Wednesday, June 28, 2017

Coca-Cola N.America searches for social media monitoring agency

June 28, 2017 by  
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Coca-Cola North America has launched an agency search to help it better monitor its brand online through the nebulous and often treacherous channels of social media.

The winning agency will be responsible for formulating a consistent way of keeping track of what consumers are saying across Twitter, Facebook and other channels about all of Coca-Cola’s brands in North America. It will then report back to the company to yield insights into how to improve or tweak marketing, and determine consumer sentiment about specific products.

The pitch – which internally Coca-Cola is calling a “listening review” – encompasses social-media monitoring across billion-dollar brands such as Coke, Diet Coke, Coke Zero, Sprite, Minute Maid, Powerade, Vitaminwater and Dasani.

Kerry Tressler, a Coca-Cola spokeswoman, said some 20 agencies have been involved in the selection process. She noted the company is looking to select a single agency and expects the decision will be made “fairly quickly.” She also said that roster shop 360i is among the agencies participating in the process.

New York-based 360i is the digital agency of record for a number of Coca-Cola brands, as well as the company’s Freestyle vending machine. Executives familiar with the review said that the agencies are from a variety of disciplines. In a few instances, holding companies are making teams of shops with digital capabilities, such as PR, social media and media planning/buying.

“[Our goal is] to identify a consistent agency and format for conducting social-media monitoring,” Tressler said. “[We want] to yield the most information about what consumers are saying about our brands, so we know what they are looking for.”

Some executives familiar with the new objective said it could resemble Gatorade’s “Mission Control.” When it launched last year, Gatorade devoted an actual space, complete with monitoring screens and tools, to its social-media engagement and feedback cause. That space also served as the subject of a mainstream marketing story.

However, Tressler said she wouldn’t compare Coca-Cola’s effort to what Gatorade has done with Mission Control. Coca-Cola’s effort, she said, is purely about mining information and won’t entail a physical space.

To read the original article in Advertising Age, click here.

Philippine Military Says 17 Mutilated Civilian Bodies Found in Marawi

June 28, 2017 by  
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The recovered bodies brought the death toll in more than a month of fighting to 44 civilians, 71 soldiers and police officers and 299 militants, the military said.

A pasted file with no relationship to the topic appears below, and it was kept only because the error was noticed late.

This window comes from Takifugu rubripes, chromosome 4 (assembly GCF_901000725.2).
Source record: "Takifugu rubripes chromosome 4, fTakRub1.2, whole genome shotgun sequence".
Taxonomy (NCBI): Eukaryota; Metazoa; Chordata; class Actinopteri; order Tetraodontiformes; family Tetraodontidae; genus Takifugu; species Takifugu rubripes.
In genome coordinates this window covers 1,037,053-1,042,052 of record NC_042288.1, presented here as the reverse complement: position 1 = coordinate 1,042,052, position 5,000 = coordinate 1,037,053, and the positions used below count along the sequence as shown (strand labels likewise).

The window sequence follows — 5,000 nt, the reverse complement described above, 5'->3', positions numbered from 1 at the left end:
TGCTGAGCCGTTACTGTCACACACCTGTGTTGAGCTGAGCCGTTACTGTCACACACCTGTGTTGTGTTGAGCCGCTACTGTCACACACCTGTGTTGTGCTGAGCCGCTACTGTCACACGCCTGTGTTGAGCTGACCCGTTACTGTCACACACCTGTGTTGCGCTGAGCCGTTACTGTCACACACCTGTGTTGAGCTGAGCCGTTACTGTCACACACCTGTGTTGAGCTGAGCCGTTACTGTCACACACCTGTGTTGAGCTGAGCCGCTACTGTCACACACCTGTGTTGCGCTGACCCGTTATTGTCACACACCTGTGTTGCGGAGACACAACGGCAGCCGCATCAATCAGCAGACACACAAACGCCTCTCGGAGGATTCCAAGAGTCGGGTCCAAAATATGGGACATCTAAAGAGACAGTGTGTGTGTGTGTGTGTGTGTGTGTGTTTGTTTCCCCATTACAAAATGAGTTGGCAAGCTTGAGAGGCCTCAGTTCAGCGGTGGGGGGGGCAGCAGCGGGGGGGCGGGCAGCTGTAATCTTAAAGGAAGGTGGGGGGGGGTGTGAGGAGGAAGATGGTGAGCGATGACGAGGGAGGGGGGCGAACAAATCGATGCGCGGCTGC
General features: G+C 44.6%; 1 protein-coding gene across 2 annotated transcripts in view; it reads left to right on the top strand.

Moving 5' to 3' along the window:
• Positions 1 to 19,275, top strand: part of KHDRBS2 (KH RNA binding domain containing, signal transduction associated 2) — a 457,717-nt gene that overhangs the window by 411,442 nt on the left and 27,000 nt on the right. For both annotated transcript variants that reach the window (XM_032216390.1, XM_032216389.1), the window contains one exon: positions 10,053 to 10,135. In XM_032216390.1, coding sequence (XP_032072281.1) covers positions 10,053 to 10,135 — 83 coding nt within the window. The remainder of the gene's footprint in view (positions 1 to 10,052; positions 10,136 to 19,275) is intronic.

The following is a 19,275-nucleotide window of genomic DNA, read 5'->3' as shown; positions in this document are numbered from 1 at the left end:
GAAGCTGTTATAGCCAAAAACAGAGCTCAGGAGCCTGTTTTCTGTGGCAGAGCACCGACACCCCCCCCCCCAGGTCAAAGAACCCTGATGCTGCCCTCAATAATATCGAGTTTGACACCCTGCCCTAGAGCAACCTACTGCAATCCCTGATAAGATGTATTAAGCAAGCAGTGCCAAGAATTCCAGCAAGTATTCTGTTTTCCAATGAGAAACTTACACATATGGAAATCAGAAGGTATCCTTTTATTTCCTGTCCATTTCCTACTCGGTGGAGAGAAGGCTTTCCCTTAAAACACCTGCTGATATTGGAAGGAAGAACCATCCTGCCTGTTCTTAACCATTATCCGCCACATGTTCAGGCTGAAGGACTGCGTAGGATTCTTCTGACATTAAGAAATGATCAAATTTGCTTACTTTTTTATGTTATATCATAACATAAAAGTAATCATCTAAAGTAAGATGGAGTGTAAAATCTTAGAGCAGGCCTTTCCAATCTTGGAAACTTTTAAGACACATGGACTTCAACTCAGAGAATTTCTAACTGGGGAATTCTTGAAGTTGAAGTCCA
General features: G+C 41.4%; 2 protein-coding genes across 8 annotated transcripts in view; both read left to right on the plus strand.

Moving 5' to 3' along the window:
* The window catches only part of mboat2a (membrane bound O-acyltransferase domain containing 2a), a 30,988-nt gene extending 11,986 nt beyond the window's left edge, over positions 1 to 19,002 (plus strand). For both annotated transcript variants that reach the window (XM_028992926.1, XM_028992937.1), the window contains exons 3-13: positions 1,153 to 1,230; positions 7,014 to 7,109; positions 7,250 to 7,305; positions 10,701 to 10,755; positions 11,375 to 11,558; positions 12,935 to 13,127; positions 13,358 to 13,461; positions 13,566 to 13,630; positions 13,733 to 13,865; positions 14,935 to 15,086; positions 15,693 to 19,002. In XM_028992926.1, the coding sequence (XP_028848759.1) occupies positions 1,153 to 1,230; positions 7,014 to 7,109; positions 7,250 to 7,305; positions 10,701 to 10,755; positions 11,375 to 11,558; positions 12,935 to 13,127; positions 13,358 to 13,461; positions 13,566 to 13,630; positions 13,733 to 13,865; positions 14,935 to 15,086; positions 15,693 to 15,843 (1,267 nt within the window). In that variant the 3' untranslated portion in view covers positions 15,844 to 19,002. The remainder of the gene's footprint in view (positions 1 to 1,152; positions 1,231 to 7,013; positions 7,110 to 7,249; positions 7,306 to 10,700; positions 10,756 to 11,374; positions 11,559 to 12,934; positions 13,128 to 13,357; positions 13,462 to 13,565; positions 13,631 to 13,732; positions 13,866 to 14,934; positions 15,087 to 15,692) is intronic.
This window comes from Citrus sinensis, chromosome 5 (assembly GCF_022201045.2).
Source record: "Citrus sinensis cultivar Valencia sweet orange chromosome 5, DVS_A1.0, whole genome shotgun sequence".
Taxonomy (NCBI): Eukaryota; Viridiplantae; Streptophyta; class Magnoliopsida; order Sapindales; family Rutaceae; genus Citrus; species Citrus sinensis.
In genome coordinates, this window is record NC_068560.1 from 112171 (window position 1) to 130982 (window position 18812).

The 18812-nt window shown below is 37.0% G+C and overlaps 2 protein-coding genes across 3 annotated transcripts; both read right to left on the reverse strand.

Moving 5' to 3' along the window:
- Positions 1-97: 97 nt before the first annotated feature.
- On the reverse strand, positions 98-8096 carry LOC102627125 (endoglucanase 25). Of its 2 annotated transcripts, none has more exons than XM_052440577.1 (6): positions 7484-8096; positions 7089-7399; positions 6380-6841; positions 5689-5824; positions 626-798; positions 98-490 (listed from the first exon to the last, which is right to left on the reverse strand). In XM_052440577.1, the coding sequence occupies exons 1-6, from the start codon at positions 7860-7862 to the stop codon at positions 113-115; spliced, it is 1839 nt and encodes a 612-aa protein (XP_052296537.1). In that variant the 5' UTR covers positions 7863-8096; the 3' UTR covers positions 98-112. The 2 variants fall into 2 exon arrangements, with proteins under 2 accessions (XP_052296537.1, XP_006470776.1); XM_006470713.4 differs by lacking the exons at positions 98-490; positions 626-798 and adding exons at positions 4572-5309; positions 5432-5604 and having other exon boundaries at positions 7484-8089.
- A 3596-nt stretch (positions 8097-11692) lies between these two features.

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The militants are believed to be holding dozens of hostages who officials say are being used as human shields, including a Roman Catholic priest. The military said Tuesday that the gunmen also forced the hostages to convert to Islam and marry some of them for use as sex slaves.

The fighting began on May 23, when the police and the military tried to arrest the leader of an Abu Sayyaf faction, Isnilon Hapilon, said to be the leader of the Philippine branch of the Islamic State.

The attempt was thwarted by fighters from Abu Sayyaf and Maute, backed by militants from elsewhere in Southeast Asia and the Middle East, who then went on a rampage in Marawi, a predominantly Muslim city in the mostly Catholic Philippines.

Photo

A truck carrying bodies in Marawi on Wednesday. The Philippine military said that troops had found the mutilated bodies of 17 civilians in the city.

Credit
Jorge Silva/Reuters

The government has struggled in its efforts to dislodge the enemy fighters, who are believed to be heavily armed and hiding in trenches and bombed-out homes and mosques.

Restituto Padilla, a military spokesman, said Wednesday that the government was observing a “no negotiation policy” amid earlier reports that one of the leaders of the Maute group, Abdullah Maute, was willing to free the priest in exchange for the release of his parents, who were captured earlier.

Mr. Hapilon is believed to be holed up in Marawi, although recent unconfirmed intelligence reports suggest he may have fled the area.

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Mr. Padilla said that Mr. Hapilon must be caught “dead or alive.”

“As to the hostages, we’re not negotiating at this point,” he added. “We know the mind-set of these people. We know how they think. So regardless of negotiations or not, they may end up killing them anyway.”

President Rodrigo Duterte on Tuesday night also revealed that he had relatives who had joined the militants in Marawi.

“I have cousins who joined the Maute,” Mr. Duterte said at a dinner in Manila to mark the Muslim holiday of Eid al-Fitr. “Because they were there, a cousin of mine died. They went there, a truckload of them.”

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At the dinner, he discussed knowing about how the militants were stockpiling arms and were fortifying positions in Marawi before he decided to declare martial law. The declaration of martial law came shortly after the military attacked the militants, only to be met with fierce resistance.

He said his presidential guards knew about his relatives joining the militants’ cause and asked him about it, to which he said he replied, “They are my cousins. Let them be.”

He said they may have joined the militants “for the sake of adventure.”

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